Though the New York Post notes that MICA’s $495 purchase price is less than the $1,000 price tag some expected in September, when Intel and Opening Ceremony first shared photos of the wearable, Apple’s smartwatch will start at just $349. Because young and style-conscious consumers — who seem to be the target demographic, given Opening Ceremony’s involvement — tend to own and like Apple devices, they seem more likely to consider Apple’s much-anticipated wearable for function, if not form, in that it won’t require them to use a separate phone number to send and receive messages on their wrist. MICA bears more resemblance to fashion-focused accessories, like the smart ring Ringly and a bracelet designed by Rebecca Minkoff, than to other wearables competitive in the smartwatch space.
New York Magazine notes that while Opening Ceremony is synonymous with “cool” for the fashion set, wearable tech is still distinctly uncool — just think Google Glass or FitBit or any number of other clunky smartwatches and bands. Though Intel Vice President Ayse Ildeniz told New York Magazine, “we’re so focused on function and what it does, and we almost never worry about how it looks,” Opening Ceremony co-founders Carol Lim and Humberto Leon wanted a thin, curved, feminine-looking device.
In unveiling MICA, Opening Ceremony and Intel reportedly emphasized the stereotypically feminine use cases for the device. It’s targeted to women who want to stay in touch with their girlfriends, get messages from the nanny, or stay close to family members, and The Verge reports that the two companies believe that the device can solve problems they discovered women had with current technology, like fumbling for a phone during meetings, or needing extra space to store a smartphone during a night out.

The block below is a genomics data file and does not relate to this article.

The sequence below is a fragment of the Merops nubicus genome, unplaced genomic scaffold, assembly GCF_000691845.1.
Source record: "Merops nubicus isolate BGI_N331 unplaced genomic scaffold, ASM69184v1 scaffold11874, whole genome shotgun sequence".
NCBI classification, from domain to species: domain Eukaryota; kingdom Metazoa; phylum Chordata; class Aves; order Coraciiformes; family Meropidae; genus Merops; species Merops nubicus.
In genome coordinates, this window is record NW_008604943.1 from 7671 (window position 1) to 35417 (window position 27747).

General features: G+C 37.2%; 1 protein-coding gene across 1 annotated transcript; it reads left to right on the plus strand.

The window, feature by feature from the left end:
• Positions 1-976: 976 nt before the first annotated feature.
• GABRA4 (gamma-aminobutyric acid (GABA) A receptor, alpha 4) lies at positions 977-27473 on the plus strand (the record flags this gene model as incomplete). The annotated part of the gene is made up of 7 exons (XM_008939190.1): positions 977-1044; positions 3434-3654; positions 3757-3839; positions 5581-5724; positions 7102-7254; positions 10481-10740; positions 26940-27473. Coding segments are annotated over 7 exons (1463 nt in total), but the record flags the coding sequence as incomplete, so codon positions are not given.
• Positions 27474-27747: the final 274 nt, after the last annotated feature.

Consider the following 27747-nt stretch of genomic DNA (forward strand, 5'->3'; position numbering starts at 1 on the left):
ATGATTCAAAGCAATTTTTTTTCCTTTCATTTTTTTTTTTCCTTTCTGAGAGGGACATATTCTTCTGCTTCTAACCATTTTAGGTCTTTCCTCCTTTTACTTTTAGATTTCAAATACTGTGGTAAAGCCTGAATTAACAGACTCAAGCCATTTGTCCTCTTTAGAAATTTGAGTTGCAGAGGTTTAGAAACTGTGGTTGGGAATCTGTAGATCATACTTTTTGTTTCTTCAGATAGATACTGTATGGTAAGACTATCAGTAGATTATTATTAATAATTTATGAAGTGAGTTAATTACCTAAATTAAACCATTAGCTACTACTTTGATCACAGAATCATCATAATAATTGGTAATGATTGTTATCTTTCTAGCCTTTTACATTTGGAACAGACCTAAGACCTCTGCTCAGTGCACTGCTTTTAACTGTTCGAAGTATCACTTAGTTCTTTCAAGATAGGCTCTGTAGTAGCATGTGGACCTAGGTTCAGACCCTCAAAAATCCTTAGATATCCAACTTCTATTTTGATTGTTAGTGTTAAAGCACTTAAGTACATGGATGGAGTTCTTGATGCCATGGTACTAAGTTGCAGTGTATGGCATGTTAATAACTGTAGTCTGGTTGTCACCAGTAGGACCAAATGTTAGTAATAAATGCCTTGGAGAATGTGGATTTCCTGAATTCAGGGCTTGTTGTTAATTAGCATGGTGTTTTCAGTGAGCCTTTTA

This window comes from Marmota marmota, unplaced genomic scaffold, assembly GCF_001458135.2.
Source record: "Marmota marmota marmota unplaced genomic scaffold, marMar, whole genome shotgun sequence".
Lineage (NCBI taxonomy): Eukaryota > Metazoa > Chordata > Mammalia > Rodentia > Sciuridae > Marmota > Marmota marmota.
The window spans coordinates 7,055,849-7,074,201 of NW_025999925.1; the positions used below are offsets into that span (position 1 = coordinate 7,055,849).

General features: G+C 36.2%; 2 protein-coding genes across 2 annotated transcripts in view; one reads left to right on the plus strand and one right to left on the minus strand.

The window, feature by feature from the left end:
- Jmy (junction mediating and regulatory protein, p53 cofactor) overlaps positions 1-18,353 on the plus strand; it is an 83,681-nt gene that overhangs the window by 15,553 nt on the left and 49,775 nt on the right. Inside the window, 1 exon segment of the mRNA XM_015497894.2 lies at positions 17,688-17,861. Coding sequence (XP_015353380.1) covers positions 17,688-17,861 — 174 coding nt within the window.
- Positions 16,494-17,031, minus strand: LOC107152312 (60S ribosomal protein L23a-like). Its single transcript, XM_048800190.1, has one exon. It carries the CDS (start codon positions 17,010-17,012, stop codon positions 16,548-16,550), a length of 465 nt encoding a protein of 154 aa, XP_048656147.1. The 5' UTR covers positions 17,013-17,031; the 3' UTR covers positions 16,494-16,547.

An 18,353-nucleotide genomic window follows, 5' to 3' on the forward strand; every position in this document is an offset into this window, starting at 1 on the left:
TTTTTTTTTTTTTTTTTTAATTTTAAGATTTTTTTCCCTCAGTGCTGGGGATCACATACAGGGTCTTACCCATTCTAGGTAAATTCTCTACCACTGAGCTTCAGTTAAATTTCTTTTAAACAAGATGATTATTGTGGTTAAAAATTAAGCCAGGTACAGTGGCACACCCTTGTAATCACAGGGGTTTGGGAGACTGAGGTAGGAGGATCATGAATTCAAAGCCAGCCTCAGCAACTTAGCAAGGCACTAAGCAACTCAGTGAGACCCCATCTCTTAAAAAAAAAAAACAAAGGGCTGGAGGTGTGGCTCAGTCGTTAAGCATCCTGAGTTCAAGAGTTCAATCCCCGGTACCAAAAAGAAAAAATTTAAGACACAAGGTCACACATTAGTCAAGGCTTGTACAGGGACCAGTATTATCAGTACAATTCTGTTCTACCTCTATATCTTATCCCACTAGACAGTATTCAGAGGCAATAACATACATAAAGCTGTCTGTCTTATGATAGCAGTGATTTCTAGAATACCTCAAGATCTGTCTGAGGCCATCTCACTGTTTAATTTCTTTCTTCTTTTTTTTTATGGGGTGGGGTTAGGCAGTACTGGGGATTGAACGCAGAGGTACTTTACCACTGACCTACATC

While Opening Ceremony’s Lim told New York Magazine that they chose to design a smart bracelet because such a wearable could become part of a woman’s outfit everyday, Leon noted that the device isn’t intended to replace the omnipresent smartphone. “We immediately recognized that women will have their phone, they’ll have their other devices. They’ll have their Fuelband, these others — we’re fans of wearables, we’re not trying to say that this is the one and only wearable that will meet a woman’s needs on a daily [basis].”
It remains to be seen if Intel and Opening Ceremony can make wearable tech cool for the fashion set, or convince young, style-conscious women that they need a snakeskin smart bracelet. But if the women who MICA are targeting are like any other demographic of tech consumer, it seems that the MICA will need to make a compelling case for its utility as a smartwatch, not as a fashion accessory, to add to the rotation of devices that they use every day.
While the wearable and the design partnership that went into making it signifies a welcome acknowledgment that not everyone who loves technology is male, MICA doesn’t seem to make a compelling case for a limited feature set. In technology as in fashion, what’s in vogue today will quickly be outdated by the continual forward march of innovation, but sacrificing function for aesthetics is only likely to make MICA’s 15 minutes of fame pass even faster.